Remove the screws from the switch and remove it from the junction box after you’ve confirmed that the power is off. The electrical wires in most smart switches include a “neutral” wire, which should be white or gray. Despite its innocent-sounding name, an electrified neutral can shock you. If your wiring does not include a neutral wire, you will be limited in the type of smart switch you may use (more on that in a little).
The “line” wire that transmits power from the breaker panel to the switch is usually black, red, or blue. The “load” wire transports electricity to the socket (and hence to the bulb) and will generally be white or gray like the neutral wire. The fourth wire, protective ground, will be either a bare wire or a wire with a green jacket on it. If there is a short circuit, the ground wire will prevent you from being shocked.
If you don’t have a ground wire, you won’t be able to use a smart switch; however, there are alternative solutions we won’t go into. If your home does not have a neutral wire, the Lutron Caséta smart dimmer may be an option because it does not require one. There are a few more options that don’t require the use of a neutral wire.
Installing a smart switch
You’re now ready to install your smart switch or dimmer after determining the electrical wiring in your house and purchasing one. Once again, make sure you’ve switched off the electricity to the switch. It’s a good idea to double-check that the switch’s power is off using the voltage tester, no matter how sure you are of your work.
Remove the old switch from your home’s wiring. To reveal the copper wire underneath, you might need to snip and strip off about a half inch of the wire sheath. Snip any extra wire using wire snips or a comparable instrument. The wiring methods used by smart switch manufacturers differ. Some use screw terminals that you twist the electric cord coming out of your wall around, while others have pigtail wires that you connect to your house’s wiring with wire nuts, and still others have backstabs.
Twist each of the line, load, neutral, and ground wires to the corresponding wires coming from the junction box with a wire nut, then attach them together using pigtails. If you have a switch that does not require a neutral wire (for example, the Lutron Caséta), put a wire nut on the end of that neutral wire coming out of the wall. Make sure no bare copper wire is visible after trimming off the excess (or wrapping it in electrical tape and then removing it).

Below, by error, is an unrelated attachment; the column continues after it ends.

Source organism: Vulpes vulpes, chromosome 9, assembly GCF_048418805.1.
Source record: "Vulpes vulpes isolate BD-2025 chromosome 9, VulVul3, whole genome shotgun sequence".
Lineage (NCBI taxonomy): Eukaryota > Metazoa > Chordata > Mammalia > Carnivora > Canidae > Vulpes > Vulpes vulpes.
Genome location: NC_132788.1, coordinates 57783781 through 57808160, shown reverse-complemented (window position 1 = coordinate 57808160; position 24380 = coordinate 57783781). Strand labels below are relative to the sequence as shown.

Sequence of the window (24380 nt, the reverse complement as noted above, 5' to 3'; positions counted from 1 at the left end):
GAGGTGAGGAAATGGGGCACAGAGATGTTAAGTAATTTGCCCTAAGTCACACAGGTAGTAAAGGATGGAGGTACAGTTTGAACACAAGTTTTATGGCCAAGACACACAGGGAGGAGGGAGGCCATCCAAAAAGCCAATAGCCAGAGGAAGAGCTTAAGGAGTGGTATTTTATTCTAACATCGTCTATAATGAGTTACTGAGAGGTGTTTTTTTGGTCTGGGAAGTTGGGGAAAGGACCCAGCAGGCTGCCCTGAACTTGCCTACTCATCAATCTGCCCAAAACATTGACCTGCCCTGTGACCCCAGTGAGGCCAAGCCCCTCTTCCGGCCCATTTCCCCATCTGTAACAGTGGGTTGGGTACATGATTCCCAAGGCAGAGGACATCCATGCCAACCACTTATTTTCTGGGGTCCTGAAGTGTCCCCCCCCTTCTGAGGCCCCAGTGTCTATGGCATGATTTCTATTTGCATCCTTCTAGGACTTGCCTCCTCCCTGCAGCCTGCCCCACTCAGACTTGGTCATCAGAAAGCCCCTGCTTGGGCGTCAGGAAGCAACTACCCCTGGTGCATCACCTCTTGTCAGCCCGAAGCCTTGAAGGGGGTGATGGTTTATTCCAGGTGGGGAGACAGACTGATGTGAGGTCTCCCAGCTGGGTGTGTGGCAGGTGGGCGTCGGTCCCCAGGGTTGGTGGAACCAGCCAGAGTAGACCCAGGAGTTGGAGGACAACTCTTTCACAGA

Replace the junction box cover. Push any extra lengths of wire down into the junction box, then attach the switch and secure it to the box with either of the supplied screws or ones you previously removed from the old switch. Now replace the cover plate. It’s also essential to cover your smart switches in plastic. Metal plates are attractive, but they can interfere with the smart switch’s radio signal. Finally, re-establish power to the switch by going to your breaker panel.
Flip the switch to ensure it controls the fixture properly. If the light bulb isn’t illuminated, don’t worry; there’s always a chance that the bulb has burned out, even if it was lit before you switched switches. Verify that it’s still operational by putting it into a fixture you know is functional and testing it before doing anything else. Finally, install the mobile app you’ll need to control it using your smartphone or tablet once you’ve got the switch functioning properly. Congratulations on completing this task! You just converted a dumb switch to a smart one.